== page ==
Annual fees charged by a mutual fund company for marketing and distribution costs. Fund shareholders pay these fees. A majority of these fees are paid to agents and broker dealers as commissions.
Active Money Management
Bond (Debt Obligation)
Contingent Deferred Sales Charge (CDSC)
Creditable Compensation (CDSC)
Defined Benefit (DB) Plans
Defined Contribution (DC) Plans
Emerging Market Funds
Equity Indexed Annuities (EIA)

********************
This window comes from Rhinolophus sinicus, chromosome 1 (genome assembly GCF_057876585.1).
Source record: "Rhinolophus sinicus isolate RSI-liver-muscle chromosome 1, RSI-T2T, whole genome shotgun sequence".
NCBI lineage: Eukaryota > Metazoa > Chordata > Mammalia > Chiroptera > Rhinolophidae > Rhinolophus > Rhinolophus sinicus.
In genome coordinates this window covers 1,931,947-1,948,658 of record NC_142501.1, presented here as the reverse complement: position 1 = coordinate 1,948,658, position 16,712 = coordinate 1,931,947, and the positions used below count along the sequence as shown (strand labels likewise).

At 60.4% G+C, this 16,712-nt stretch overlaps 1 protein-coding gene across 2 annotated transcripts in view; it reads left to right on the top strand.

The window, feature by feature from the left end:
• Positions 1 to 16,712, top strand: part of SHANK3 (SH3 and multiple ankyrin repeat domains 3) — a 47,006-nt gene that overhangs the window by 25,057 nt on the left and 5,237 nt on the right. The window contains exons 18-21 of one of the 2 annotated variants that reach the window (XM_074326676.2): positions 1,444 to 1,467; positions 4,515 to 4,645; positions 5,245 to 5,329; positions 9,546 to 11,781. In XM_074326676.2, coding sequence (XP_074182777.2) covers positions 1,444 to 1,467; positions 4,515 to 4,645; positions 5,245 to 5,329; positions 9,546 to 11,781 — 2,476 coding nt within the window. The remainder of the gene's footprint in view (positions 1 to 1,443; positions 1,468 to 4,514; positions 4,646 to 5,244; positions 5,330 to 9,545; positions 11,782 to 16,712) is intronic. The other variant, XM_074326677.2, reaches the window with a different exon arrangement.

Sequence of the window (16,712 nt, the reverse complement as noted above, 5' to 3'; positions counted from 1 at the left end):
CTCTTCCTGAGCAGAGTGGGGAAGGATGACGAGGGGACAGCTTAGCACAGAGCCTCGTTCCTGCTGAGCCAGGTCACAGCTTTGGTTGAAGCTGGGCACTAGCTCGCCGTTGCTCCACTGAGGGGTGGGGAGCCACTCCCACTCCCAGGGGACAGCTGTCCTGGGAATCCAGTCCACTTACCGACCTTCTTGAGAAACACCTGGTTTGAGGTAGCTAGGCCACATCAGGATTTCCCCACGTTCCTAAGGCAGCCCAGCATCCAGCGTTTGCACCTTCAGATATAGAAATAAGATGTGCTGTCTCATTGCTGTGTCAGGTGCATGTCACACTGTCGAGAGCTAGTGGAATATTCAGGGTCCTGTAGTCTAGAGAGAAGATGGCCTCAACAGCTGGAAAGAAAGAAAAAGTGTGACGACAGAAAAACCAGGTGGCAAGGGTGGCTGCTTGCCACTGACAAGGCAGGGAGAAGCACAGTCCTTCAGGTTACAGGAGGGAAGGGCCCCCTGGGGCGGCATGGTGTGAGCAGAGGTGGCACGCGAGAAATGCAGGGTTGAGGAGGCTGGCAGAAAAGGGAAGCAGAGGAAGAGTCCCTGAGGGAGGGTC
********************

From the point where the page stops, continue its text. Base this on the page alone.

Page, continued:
An investment vehicle offered by an insurance company which is categorized as a type of Fixed Annuity. An insurance company invests a majority of the annuity funds in the same investment as a Fixed Annuity. The remaining balance is used to purchase call options on a particular equity index (e.g., the S & P 500). If the stock market goes down it does not affect the value of the policy because the actual index is not owned by the policyholder. If the market goes up the call options become more valuable and a higher interest rate (partially based on the index performance) can be paid to the policyholders. An EIA does not participate in dividends from the companies in the equity index. Dividends have made up a significant portion of the returns associated with some indices, such as the S&P 500. EIAs are very complicated investments which provide for no investment losses and the potential for partial index investment gains. Most policies have Surrender Charges to withdraw funds (see the Surrender Charges definition). The sale of EIAs as promising stock market returns with no risk has been criticized by regulatory agencies as misleading.